It has been a shared experience, and not a good one. Research by the National Institute on Retirement Security (NIRS) shows that while nearly every U.S. state, since 2009, has modified retirement systems, a shift from DB to DC has not produced promised savings, but did create related problems.
“Advocates of switching from DB to DC plans position the change as reducing employer costs for unfunded liabilities, but the move to DC accounts does nothing to reduce plan liabilities on its own. At the same time, significantly reduced retirement benefits under the DC savings plan create other workforce challenges, such as difficulty in recruiting and retaining public employees, NIRS says,” writes Rebecca Moore for Plan Sponsor.
The NIRS reviewed the situation of Palm Beach, Florida, which it says offers “an important cautionary tale on the detrimental impacts of switching public employees from DB pensions to DC accounts,” writes Moore. The town closed its DB plan in 2012, including for police and firefighters. The move was made in the wake of the financial upheaval of the Great Recession.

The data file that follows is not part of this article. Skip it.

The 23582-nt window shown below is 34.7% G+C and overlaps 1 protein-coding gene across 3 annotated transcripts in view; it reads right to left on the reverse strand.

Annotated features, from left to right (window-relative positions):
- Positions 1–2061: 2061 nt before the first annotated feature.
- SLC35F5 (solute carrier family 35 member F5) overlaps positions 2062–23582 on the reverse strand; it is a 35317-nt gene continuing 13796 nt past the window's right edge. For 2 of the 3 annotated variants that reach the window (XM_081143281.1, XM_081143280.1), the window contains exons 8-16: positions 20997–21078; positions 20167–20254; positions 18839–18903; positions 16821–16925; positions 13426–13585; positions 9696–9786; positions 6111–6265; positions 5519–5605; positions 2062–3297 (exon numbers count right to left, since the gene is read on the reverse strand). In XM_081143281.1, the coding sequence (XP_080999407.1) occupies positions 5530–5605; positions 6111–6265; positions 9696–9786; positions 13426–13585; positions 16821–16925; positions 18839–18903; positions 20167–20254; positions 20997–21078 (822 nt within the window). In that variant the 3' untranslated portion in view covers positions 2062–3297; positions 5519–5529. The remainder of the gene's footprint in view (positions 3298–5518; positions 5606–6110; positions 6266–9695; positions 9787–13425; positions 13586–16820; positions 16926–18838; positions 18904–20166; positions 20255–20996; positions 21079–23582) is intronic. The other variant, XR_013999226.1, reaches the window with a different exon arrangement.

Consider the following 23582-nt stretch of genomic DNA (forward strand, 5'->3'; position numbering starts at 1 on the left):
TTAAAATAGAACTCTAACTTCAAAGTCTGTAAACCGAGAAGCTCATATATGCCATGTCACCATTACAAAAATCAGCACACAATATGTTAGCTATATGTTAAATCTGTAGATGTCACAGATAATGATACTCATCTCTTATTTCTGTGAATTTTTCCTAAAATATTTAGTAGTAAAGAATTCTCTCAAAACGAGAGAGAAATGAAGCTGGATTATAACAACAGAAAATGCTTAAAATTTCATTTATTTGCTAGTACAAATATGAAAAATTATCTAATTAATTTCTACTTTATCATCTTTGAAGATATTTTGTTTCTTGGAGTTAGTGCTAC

“The NIRS reports that the reaction of existing protective service officers to seeing their pension benefits frozen was swift. Retirements accelerated dramatically,” writes Moore. “Because the only way younger public safety officers could obtain a better pension was to leave the town’s police and fire departments, those existing employees who did not retire looked for opportunities in nearby local jurisdictions.”
More: Town council voted in 2016 to abandon the DC model, improving the DB model.

ARIA provides a forum for an informed discussion on retirement income adequacy, and other related issues, including pension and retirement coverage, and defined benefit pension plans – ARIA pensions blog, 12 Dunlop Street, Barrie, ON, L4N 1V6 – sitemanager@ariapension

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